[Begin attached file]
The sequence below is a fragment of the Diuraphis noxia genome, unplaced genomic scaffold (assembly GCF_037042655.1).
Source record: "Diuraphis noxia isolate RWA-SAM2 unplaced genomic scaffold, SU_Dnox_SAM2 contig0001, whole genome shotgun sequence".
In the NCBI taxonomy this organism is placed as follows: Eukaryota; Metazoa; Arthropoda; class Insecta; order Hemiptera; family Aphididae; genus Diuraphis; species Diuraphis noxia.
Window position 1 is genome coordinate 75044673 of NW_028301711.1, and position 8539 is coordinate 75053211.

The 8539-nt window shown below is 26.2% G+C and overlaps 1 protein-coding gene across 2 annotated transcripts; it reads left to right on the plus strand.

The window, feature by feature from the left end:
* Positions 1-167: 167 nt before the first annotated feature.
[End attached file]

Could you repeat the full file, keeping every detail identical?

The sequence below is a fragment of the Diuraphis noxia genome, unplaced genomic scaffold (assembly GCF_037042655.1).
Source record: "Diuraphis noxia isolate RWA-SAM2 unplaced genomic scaffold, SU_Dnox_SAM2 contig0001, whole genome shotgun sequence".
In the NCBI taxonomy this organism is placed as follows: Eukaryota; Metazoa; Arthropoda; class Insecta; order Hemiptera; family Aphididae; genus Diuraphis; species Diuraphis noxia.
Window position 1 is genome coordinate 75044673 of NW_028301711.1, and position 8539 is coordinate 75053211.

The 8539-nt window shown below is 26.2% G+C and overlaps 1 protein-coding gene across 2 annotated transcripts; it reads left to right on the plus strand.

The window, feature by feature from the left end:
* Positions 1-167: 167 nt before the first annotated feature.